Cybercriminals don’t take the summer off, and neither does the team at Dell SecureWorks.
Among the resources available to IT departments to stay on top of emerging threats and best practices, Dell SecureWorks’ Security and Compliance Blog offers ongoing commentary and insights on how the managed security services market is evolving. Here are five key tips from recent posts over the last three months.
It’s already worse than you think: “If you buy into the premise that you are already compromised, doesn’t it make sense to focus on limiting damage and disruption to business operations?” asks Andrew Milne in a report on how to develop an incident response strategy. Many organizations don’t think about what they’ll do in the event of an IT security breach until it happens, but a proactive mindset may be the most effective way of preparing for the worst.
Everyone can afford to be safe: Small and medium-sized businesses may tend to under-invest in IT security at their peril, suggests Steele Hays. If cybercrime is part of their insurance package, for example, they may be overlooking a potential area for savings. “In a number of cases, companies have been able to reduce their premiums significantly by implementing the use of managed security services and documenting that for their insurer,” he says. Still not convinced? Hays says SMBs should think about having a third-party conduct a relatively inexpensive risk assessment to see where their gaps are.
People make mistakes: Experts have suspected for years that human error represents one of the biggest security threats, but quantifying the threats is another matter. In a post that walks through Ponemon Institute’s Top 10 risky practices by employees, Dell SecureWorks reveals that some fundamental best practices aren’t routinely applied. one-third of Ponemon’s respondents claim that their organization’s sensitive data isn’t protected by encryption or other data protection technologies,” writes Andrea Burns. “So there is definitely room to make fairly simple information security improvements.” This includes restricting device access and mandating regular password changes.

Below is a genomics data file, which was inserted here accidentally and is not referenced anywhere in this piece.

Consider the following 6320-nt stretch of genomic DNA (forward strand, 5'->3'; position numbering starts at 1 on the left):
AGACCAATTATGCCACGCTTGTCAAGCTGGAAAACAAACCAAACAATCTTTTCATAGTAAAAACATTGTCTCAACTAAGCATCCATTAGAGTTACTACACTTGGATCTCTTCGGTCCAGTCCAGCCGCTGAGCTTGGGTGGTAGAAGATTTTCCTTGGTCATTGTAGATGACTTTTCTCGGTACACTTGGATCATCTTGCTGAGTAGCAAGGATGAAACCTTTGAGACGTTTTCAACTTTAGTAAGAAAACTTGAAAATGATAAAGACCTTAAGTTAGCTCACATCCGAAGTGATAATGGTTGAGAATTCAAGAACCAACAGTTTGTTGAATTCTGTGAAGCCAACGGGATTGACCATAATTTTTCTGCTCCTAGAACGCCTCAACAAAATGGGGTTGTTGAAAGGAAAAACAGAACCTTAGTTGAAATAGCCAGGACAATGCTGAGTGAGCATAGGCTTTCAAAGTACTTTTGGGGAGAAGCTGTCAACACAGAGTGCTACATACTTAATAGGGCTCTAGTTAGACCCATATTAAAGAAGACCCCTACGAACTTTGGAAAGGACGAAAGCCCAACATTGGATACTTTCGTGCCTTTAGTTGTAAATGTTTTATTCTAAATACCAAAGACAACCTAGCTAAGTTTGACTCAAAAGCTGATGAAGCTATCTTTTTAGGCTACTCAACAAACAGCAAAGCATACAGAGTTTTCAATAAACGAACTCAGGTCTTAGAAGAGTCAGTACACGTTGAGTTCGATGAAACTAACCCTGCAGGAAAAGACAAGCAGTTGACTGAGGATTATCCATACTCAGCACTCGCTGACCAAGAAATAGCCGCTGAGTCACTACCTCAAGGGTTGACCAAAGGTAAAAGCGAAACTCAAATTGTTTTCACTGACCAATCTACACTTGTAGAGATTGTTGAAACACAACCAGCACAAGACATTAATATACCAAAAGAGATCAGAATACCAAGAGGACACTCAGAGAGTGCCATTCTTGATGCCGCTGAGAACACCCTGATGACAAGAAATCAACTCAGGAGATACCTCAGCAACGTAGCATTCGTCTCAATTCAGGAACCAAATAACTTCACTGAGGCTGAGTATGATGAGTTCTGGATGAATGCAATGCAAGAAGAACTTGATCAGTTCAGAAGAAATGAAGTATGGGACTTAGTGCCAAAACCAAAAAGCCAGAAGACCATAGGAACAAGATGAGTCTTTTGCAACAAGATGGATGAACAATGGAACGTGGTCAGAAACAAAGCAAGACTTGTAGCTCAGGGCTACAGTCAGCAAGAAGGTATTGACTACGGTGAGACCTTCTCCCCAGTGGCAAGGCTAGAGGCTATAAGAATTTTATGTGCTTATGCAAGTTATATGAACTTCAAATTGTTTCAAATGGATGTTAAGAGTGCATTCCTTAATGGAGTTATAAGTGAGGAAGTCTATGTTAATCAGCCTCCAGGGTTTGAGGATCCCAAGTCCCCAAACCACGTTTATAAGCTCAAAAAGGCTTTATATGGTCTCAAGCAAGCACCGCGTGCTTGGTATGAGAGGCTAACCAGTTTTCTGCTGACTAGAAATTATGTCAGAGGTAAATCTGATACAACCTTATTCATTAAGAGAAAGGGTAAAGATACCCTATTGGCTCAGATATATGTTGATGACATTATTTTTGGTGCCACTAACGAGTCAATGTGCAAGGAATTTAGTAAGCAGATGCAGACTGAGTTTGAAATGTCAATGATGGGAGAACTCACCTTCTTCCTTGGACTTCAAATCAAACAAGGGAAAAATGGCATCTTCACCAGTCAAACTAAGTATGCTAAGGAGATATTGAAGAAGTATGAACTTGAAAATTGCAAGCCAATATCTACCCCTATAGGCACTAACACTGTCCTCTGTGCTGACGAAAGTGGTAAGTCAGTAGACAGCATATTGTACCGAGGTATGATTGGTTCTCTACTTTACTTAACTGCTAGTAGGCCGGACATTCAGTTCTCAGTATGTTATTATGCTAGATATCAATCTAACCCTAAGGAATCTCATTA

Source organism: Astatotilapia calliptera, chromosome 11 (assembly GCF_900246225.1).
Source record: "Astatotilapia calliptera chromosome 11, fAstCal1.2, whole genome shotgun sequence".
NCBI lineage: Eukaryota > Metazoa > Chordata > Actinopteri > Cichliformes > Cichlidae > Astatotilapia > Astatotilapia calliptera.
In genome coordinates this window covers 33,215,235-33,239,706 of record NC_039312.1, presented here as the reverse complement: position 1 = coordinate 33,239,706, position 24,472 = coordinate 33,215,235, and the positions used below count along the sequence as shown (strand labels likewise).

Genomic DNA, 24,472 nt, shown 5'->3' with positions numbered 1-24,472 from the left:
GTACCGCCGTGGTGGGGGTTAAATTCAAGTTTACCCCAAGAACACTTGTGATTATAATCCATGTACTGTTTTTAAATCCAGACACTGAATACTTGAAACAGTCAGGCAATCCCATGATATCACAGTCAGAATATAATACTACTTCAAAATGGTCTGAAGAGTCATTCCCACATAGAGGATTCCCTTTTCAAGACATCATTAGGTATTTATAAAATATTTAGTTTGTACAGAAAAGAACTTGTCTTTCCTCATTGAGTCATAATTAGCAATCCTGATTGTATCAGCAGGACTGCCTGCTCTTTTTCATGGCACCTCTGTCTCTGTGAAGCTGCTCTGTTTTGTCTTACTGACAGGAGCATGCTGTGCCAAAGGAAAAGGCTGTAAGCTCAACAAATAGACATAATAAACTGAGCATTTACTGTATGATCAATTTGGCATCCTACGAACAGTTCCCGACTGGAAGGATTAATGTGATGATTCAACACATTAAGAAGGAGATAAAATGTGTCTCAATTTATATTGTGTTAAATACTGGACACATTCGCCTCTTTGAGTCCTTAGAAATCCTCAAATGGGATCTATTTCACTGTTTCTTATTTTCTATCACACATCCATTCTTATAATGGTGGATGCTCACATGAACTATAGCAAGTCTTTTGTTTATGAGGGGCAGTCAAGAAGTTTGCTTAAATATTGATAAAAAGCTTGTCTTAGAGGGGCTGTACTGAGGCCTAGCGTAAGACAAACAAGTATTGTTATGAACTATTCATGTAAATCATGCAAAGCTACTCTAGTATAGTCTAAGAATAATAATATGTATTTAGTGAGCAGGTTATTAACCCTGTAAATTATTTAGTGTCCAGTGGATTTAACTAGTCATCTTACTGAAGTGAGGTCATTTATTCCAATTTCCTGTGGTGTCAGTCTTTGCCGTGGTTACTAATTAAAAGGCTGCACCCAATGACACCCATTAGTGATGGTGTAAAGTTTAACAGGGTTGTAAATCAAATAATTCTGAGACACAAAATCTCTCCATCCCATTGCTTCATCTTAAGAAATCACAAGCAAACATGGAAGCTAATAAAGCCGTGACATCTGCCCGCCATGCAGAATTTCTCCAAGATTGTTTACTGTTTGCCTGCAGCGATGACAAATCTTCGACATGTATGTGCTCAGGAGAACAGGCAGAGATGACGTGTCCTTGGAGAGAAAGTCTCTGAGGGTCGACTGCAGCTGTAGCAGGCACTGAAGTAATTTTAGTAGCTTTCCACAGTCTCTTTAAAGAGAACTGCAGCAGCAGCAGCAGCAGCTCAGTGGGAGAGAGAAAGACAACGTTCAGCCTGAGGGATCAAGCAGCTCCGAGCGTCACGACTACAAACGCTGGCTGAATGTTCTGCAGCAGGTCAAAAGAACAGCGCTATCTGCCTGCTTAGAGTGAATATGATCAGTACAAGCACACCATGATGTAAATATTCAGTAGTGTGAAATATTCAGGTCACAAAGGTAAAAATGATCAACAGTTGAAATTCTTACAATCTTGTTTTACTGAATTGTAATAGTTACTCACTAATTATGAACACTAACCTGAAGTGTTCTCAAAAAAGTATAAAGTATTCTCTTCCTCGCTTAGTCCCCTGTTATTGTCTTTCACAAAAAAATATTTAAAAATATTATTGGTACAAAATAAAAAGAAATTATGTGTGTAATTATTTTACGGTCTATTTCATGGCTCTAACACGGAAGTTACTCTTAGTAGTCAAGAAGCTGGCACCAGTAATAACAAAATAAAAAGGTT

There are no short-cuts to securing Web applications: In a post about Payment Card Industry Data Security Standard (PCI-DSS), Roger Wymess points out that while the emphasis to date has been achieve compliance, there are still a lot of unanswered questions around data collection and use. It will be increasingly important for organizations to figure out a more holistic approach to mitigating all the potential risks around e-commerce. “PCI DSS compliance is where the discussion about web application security starts, but it should not be where it ends,” he writes.
Keep it real: CEOs and other members of the senior management team may tune out when the horror stories about IT security become too overblown, cautions Steele Hays in a post about making the business case around Advanced Persistent Threats (APT). “The reality of today’s threat environment is sobering enough,” Steele writes. “A summary of recent news articles on APT, the growth of cyber espionage, critical infrastructure threats and the cost of a major data breach ($84.4 million as reported by Global Payments, Inc. in its recent financial results release) should clearly communicate the risks.”
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